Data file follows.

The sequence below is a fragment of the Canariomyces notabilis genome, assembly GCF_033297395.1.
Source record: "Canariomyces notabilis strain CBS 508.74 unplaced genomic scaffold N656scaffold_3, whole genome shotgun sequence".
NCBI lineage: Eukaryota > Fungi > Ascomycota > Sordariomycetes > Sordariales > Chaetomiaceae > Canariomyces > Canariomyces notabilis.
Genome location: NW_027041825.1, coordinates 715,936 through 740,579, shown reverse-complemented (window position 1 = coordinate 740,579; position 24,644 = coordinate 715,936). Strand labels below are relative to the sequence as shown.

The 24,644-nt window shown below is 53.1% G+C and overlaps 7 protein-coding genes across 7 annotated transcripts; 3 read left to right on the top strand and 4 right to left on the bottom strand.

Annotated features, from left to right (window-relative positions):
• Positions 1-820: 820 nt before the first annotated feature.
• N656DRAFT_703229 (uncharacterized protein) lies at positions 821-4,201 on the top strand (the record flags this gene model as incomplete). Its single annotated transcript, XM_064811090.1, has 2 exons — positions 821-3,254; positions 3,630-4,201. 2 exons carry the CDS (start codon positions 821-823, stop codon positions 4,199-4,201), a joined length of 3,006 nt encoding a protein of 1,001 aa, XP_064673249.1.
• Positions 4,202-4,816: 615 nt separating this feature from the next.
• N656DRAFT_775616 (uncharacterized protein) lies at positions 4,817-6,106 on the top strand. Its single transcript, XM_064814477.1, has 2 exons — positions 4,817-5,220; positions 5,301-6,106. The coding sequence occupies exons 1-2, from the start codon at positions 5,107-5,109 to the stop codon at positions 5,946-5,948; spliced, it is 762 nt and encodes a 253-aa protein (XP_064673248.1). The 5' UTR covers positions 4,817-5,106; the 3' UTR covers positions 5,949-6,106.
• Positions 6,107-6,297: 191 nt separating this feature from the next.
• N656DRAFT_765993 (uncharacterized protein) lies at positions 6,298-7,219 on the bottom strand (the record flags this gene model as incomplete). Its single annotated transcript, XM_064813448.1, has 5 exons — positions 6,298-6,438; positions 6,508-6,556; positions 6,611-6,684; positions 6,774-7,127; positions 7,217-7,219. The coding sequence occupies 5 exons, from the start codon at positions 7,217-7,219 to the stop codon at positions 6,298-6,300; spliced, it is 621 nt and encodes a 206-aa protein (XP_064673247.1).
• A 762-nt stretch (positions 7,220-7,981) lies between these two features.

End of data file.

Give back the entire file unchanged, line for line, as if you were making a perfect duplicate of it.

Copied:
The sequence below is a fragment of the Canariomyces notabilis genome, assembly GCF_033297395.1.
Source record: "Canariomyces notabilis strain CBS 508.74 unplaced genomic scaffold N656scaffold_3, whole genome shotgun sequence".
NCBI lineage: Eukaryota > Fungi > Ascomycota > Sordariomycetes > Sordariales > Chaetomiaceae > Canariomyces > Canariomyces notabilis.
Genome location: NW_027041825.1, coordinates 715,936 through 740,579, shown reverse-complemented (window position 1 = coordinate 740,579; position 24,644 = coordinate 715,936). Strand labels below are relative to the sequence as shown.

The 24,644-nt window shown below is 53.1% G+C and overlaps 7 protein-coding genes across 7 annotated transcripts; 3 read left to right on the top strand and 4 right to left on the bottom strand.

Annotated features, from left to right (window-relative positions):
• Positions 1-820: 820 nt before the first annotated feature.
• N656DRAFT_703229 (uncharacterized protein) lies at positions 821-4,201 on the top strand (the record flags this gene model as incomplete). Its single annotated transcript, XM_064811090.1, has 2 exons — positions 821-3,254; positions 3,630-4,201. 2 exons carry the CDS (start codon positions 821-823, stop codon positions 4,199-4,201), a joined length of 3,006 nt encoding a protein of 1,001 aa, XP_064673249.1.
• Positions 4,202-4,816: 615 nt separating this feature from the next.
• N656DRAFT_775616 (uncharacterized protein) lies at positions 4,817-6,106 on the top strand. Its single transcript, XM_064814477.1, has 2 exons — positions 4,817-5,220; positions 5,301-6,106. The coding sequence occupies exons 1-2, from the start codon at positions 5,107-5,109 to the stop codon at positions 5,946-5,948; spliced, it is 762 nt and encodes a 253-aa protein (XP_064673248.1). The 5' UTR covers positions 4,817-5,106; the 3' UTR covers positions 5,949-6,106.
• Positions 6,107-6,297: 191 nt separating this feature from the next.
• N656DRAFT_765993 (uncharacterized protein) lies at positions 6,298-7,219 on the bottom strand (the record flags this gene model as incomplete). Its single annotated transcript, XM_064813448.1, has 5 exons — positions 6,298-6,438; positions 6,508-6,556; positions 6,611-6,684; positions 6,774-7,127; positions 7,217-7,219. The coding sequence occupies 5 exons, from the start codon at positions 7,217-7,219 to the stop codon at positions 6,298-6,300; spliced, it is 621 nt and encodes a 206-aa protein (XP_064673247.1).
• A 762-nt stretch (positions 7,220-7,981) lies between these two features.